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TIME-WAIT Assassination Hazards in TCP (RFC1337)

IP.com Disclosure Number: IPCOM000002160D
Original Publication Date: 1992-May-01
Included in the Prior Art Database: 2000-Sep-12
Document File: 9 page(s) / 21K

Publishing Venue

Internet Society Requests For Comment (RFCs)

Related People

R. Braden: AUTHOR

Abstract

This note describes some theoretically-possible failure modes for TCP connections and discusses possible remedies. In particular, one very simple fix is identified.

This text was extracted from a ASCII document.
This is the abbreviated version, containing approximately 13% of the total text.

Network Working Group R. Braden

Request for Comments: 1337 ISI

May 1992

TIME-WAIT Assassination Hazards in TCP

Status of This Memo

This memo provides information for the Internet community. It does

not specify an Internet standard. Distribution of this memo is

unlimited.

Abstract

This note describes some theoretically-possible failure modes for TCP

connections and discusses possible remedies. In particular, one very

simple fix is identified.

1. INTRODUCTION

Experiments to validate the recently-proposed TCP extensions [RFC-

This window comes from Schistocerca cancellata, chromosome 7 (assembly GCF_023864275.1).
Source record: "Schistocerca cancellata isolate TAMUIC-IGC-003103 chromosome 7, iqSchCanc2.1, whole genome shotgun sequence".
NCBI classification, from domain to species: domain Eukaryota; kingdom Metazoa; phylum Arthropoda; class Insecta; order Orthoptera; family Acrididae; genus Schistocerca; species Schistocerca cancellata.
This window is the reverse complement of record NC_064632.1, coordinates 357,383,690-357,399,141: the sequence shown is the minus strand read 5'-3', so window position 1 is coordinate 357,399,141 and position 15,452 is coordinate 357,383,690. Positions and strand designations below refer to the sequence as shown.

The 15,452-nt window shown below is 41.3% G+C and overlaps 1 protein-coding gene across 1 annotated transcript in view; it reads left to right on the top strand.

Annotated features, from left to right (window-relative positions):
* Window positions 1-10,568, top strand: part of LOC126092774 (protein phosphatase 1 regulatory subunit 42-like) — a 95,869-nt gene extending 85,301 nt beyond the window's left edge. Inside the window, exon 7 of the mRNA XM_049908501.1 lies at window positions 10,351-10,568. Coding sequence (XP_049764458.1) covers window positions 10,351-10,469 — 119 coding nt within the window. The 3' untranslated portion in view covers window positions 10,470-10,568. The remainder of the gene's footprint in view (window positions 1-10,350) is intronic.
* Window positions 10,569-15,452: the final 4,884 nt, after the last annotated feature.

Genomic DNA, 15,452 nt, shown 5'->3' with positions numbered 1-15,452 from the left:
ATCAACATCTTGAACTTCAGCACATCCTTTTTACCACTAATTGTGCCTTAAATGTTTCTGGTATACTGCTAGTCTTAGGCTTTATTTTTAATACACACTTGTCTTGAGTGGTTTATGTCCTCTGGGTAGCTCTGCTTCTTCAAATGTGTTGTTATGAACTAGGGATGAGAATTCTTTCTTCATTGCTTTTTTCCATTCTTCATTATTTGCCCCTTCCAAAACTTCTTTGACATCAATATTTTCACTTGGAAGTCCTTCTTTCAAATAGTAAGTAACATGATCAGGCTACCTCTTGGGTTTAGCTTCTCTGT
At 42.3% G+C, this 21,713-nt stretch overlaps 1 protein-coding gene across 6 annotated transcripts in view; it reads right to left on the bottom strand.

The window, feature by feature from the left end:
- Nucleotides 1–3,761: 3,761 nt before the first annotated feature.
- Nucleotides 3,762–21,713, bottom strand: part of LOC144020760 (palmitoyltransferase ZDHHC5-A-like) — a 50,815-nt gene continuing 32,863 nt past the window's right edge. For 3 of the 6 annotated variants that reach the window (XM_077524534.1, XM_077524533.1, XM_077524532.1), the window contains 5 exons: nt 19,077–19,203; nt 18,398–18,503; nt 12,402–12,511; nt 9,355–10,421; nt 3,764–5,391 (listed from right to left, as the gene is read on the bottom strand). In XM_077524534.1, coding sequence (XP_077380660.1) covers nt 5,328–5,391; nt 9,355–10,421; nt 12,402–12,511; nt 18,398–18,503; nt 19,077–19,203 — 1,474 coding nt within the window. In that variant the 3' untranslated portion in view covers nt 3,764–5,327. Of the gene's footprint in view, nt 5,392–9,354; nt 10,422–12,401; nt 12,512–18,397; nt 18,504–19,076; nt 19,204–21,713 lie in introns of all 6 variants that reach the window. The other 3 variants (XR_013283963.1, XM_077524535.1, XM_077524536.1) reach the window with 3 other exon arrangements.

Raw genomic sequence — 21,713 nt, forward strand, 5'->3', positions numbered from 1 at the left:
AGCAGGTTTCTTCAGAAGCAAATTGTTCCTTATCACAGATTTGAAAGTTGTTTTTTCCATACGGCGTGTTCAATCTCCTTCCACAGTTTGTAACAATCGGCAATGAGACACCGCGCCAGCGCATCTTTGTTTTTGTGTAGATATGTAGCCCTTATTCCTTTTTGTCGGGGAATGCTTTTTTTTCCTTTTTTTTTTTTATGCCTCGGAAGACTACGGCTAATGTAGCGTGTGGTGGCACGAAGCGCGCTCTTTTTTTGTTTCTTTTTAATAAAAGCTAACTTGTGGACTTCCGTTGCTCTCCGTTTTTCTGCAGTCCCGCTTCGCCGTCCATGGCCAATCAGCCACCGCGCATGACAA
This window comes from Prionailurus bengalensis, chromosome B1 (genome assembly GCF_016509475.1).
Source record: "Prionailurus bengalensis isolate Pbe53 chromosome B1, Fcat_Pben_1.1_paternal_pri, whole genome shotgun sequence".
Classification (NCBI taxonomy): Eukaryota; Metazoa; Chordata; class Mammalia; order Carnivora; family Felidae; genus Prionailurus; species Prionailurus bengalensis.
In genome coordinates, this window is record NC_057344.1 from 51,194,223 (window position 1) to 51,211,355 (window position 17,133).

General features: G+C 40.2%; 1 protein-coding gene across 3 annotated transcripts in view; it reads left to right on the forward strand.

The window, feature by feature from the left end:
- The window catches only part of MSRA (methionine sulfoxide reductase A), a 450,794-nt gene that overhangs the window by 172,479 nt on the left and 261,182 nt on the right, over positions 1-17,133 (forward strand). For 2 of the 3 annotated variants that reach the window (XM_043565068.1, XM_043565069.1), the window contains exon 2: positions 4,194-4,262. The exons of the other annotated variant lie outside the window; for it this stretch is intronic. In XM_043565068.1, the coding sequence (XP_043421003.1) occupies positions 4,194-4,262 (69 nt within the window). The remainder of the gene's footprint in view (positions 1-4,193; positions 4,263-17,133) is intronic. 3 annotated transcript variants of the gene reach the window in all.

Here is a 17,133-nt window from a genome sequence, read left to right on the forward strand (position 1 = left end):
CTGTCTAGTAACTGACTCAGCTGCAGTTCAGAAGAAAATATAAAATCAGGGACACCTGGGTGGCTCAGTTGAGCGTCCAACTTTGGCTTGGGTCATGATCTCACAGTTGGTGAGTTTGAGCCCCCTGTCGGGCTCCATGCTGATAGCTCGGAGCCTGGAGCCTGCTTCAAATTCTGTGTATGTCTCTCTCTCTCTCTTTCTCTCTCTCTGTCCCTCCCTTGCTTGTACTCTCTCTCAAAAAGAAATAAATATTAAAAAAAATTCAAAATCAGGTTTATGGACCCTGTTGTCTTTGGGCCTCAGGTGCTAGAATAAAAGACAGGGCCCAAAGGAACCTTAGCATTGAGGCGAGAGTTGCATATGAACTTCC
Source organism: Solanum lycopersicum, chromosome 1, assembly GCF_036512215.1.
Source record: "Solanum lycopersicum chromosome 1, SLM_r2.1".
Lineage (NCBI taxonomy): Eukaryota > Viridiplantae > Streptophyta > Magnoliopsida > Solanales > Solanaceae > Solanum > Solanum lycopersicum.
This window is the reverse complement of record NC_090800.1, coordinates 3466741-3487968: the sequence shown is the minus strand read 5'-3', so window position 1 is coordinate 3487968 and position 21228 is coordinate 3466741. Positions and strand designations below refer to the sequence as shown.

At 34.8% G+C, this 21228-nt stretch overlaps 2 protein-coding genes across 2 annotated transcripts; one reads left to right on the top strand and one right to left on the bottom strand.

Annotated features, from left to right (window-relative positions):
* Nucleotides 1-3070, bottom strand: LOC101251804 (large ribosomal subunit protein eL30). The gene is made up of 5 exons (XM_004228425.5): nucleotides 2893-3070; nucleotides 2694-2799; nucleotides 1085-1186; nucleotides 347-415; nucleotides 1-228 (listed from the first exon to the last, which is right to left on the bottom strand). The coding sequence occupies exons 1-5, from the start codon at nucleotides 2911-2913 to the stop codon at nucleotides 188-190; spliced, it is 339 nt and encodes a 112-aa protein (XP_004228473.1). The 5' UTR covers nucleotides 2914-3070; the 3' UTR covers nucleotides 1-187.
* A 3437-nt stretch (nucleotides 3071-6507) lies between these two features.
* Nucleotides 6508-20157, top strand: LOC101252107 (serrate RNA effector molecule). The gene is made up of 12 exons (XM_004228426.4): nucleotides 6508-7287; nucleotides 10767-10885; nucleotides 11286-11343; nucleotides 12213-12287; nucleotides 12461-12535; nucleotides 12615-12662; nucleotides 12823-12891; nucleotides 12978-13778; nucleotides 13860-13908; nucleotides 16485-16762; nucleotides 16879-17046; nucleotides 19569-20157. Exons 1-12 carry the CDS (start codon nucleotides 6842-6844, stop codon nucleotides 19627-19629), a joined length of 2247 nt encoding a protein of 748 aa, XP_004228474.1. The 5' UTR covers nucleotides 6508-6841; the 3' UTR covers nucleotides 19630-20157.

1323] have led to the discovery of a new class of TCP failures, which

have been dubbed the "TIME-WAIT Assassination hazards". This note

describes these hazards, gives examples, and discusses possible

prevention measures.

The failures in question all result from old duplicate segments. In

brief, the TCP mechanisms to protect against old duplicate segments

are [RFC-793]:

(1) The 3-way handshake rejects old duplicate initial

segments, avoiding the hazard of replaying a connection.

(2) Sequence numbers are used to reject old duplicate data and ACK

segments from the current incarnation of a given connection

(defined by a particular host and port pair). Sequence numbers

are also used to reject old duplicate segments.

For very high-speed connections, Jacobson's PAWS ("Protect

Against Wrapped Sequences") mechanism [RFC-1323] effectively

extends the sequence numbers so wrap-around will not introduce a

hazard within the same incarnation.

(3) There are two mechanisms to avoid hazards due to old duplicate

segments from an earlier instance of the same connection; see

the Appendix to [RFC-1185] for details.

For "short and slow" connections [RFC-1185], the clock-driven

ISN (initial sequence number) selection prevents the overlap of

the sequence spaces of the old and new incarnations [RFC-793].

(The algorithm used by Berkeley BSD TCP for stepping ISN

complicates the analysis slightly but does not change the

conclusions.)

(4) TIME-WAIT state removes the hazard of old duplicates for "fast"

or "long" connections, in which clock-driven ISN selection is

unable to prevent overlap of the old and new sequence spaces.

The TIME-WAIT delay allows all old duplicate segments time

enough to die in the Internet before the connection is reopened.

(5) Afte...